No other military intelligence had been received.


WASHINGTON, June 8— 12 M.

To Maj. Gen. John A. Dix :

A dispatch from Gen. Grant dated yesterday, at 5 P. M., reports that all had been very quiet that day.  No casualties are reported.

A dispatch from Gen. Sherman, dated at Ackworth, yesterday at 6 P.M., says:

“I have been to Allatoona Pass, and find it very admirable for our purpose.  It is the gate through the eastern most spur of the Alleghanies.  It now becomes as useful to us as it was to the enemy, being easily defended from either direction.  The roads hence from Ackworth into Georgia are large and good, and the country more open.”

Details of the position of our troops and contemplated movements are given, but are not needed for public information.

The dispatch further states that the enemy is not in our immediate front, but his signals are seen at Lost Mountain and Kensaw [sic].

Dispatches from Gen. Canby [Edward R. S. Canby], dated June 3d, have been received which report satisfactory progress in the organization of his command.


WASHINGTON, June 6—1:45 P. M.

To Maj Gen. Dix :

A dispatch from Mr. Dana [Charles A. Dana] at Grant’s headquarters, dated last night at 8:30, announces a victory by Gen. Hunter over the rebels beyond Staunton, and that the rebel Gen. Jones [William E. “Grumble” Jones] was killed on the battlefield.  The dispatch is as follows:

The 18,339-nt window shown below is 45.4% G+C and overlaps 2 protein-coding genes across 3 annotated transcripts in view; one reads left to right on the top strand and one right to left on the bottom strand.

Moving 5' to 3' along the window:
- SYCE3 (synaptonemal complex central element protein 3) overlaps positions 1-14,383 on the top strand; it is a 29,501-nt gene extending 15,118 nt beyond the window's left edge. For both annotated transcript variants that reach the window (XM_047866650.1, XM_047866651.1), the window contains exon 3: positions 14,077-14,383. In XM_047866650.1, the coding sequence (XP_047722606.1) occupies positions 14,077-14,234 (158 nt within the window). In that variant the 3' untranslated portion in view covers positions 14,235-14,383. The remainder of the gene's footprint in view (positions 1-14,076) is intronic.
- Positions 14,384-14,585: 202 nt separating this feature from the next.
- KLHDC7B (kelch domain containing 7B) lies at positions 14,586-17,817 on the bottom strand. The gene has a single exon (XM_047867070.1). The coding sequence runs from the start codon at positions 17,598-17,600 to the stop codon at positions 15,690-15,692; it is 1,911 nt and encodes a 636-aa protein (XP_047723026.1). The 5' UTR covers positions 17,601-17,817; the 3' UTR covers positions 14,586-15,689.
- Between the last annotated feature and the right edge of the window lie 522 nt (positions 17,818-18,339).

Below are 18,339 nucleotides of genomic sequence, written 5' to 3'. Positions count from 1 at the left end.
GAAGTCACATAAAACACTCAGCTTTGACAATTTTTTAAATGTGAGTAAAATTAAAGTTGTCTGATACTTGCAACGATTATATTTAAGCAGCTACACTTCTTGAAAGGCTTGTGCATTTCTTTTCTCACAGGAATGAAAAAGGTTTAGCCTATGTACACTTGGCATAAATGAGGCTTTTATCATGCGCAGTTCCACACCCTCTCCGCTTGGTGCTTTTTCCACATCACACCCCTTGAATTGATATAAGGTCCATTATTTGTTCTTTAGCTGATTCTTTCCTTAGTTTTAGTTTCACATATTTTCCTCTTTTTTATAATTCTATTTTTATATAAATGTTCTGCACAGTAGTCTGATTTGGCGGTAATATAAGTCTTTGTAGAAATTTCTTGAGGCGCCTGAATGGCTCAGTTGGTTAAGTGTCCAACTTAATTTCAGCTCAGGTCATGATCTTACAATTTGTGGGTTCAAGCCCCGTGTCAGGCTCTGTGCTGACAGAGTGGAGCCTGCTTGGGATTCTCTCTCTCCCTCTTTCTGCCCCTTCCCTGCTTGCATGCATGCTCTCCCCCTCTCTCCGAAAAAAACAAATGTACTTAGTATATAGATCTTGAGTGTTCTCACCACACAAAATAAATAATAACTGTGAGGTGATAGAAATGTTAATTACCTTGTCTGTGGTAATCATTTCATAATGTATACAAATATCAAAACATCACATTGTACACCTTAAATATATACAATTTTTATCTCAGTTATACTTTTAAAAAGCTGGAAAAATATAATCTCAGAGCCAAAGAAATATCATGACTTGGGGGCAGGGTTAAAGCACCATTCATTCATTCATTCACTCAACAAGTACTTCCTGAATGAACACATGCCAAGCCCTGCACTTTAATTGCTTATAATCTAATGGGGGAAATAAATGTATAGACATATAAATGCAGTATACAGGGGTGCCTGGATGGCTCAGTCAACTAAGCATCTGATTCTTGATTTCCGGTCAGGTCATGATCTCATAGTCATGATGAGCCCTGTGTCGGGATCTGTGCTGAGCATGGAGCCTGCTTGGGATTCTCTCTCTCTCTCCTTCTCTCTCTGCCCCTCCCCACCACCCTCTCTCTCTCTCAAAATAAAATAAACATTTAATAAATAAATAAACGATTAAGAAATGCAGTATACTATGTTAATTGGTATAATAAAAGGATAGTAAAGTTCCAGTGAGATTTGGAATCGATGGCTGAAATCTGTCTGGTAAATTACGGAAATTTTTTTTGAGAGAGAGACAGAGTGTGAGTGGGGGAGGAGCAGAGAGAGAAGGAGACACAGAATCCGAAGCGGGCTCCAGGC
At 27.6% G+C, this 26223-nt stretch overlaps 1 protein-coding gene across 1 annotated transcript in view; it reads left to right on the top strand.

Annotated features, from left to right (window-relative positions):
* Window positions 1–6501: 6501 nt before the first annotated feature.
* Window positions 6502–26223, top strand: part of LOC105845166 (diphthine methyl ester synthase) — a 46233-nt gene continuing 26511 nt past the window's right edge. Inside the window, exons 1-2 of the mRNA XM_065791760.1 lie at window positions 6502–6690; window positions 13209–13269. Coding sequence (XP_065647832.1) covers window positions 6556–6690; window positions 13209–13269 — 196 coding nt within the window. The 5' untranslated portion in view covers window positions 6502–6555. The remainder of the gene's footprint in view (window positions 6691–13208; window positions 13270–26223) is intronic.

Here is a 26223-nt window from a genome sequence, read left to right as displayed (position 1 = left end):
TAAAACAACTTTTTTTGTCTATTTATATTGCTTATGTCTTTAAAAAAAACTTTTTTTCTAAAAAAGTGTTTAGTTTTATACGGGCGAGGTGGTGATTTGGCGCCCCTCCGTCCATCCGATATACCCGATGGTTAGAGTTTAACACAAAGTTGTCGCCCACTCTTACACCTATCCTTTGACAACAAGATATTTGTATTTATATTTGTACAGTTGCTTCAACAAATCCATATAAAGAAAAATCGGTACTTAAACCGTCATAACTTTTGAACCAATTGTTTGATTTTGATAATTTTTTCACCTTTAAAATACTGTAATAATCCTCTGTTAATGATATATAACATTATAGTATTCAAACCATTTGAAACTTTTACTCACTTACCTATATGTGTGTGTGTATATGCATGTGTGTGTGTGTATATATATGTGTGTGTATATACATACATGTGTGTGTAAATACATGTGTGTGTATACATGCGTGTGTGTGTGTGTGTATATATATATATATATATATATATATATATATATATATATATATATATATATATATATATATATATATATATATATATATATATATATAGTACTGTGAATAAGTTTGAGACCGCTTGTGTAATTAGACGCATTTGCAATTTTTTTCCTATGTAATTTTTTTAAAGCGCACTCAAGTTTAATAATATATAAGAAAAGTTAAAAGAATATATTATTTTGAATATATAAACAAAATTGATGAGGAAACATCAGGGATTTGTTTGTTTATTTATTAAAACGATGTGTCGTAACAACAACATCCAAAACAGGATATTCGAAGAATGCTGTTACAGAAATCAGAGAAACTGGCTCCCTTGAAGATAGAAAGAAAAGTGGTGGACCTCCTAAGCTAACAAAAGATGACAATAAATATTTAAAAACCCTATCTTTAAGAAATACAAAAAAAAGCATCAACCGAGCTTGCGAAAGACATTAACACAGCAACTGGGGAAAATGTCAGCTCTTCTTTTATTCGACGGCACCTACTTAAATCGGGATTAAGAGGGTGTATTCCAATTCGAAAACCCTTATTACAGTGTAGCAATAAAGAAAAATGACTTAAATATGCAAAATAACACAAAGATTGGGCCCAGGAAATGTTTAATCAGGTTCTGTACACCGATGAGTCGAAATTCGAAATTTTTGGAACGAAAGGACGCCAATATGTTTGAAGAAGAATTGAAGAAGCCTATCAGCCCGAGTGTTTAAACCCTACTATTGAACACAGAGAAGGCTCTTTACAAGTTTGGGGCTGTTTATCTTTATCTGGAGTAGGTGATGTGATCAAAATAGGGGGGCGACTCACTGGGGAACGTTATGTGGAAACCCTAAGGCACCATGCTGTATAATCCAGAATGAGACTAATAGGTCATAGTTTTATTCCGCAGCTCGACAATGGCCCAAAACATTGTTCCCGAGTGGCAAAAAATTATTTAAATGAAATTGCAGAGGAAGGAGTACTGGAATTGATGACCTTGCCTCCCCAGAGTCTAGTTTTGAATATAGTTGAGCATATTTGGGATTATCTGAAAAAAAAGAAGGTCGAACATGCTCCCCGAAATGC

“The Richmond Examiner of to-day speaks of the defeat of Gen W. E. Jones by Gen Hunter [David Hunter], 12 miles beyond Staunton, Va.  Gen. Jones was killed on the field.  His successor returned to Wainesboro and now holds the mountains between Charlottsville [sic] and Staunton. The paper further states that no hospitals or stores were captured by Gen. Hunter.  Another dispatch announces that our forces occupy Staunton.”


WASHINGTON, June 8—10 P. M.

To Maj Gen. Dix :

Gen. Hunter’s victory and our occupation of Staunton is confirmed by the following dispatch just received from Gen. Butler [Benjamin F. Butler] :

“All is quiet on my line.  Richmond papers of June 7th have intelligence of a fight at Mt. Crawford, between Hunter and Jones, in which Hunter was victorious, and Jones, the rebel commander, was killed.  Staunton was afterwards occupied by the Union forces.  The fighting was on Sunday.”


WASHINGTON, June 10—7 A M.

To Maj Gen. Dix :

Owing to a break in the telegraph no dispatches were received yesterday from the Army of the Potomac.

Dispatched received this morning dated at 9 o’clock last night say there was no fighting Wednesday, excepting of pickets.  An arrangement had been effected by which the killed and wounded were gathered in.  There were no movements yesterday.

Deserters who came into the lines report Hunter’s victory near Staunton was more complete than the Richmond papers reported.  He says Hunter took twenty cannon, many prisoners, and a large quantity of stores.  The defeated force was recently a part of Breckinridge’s command [John C. Breckinridge].  Hunter’s report is not yet received.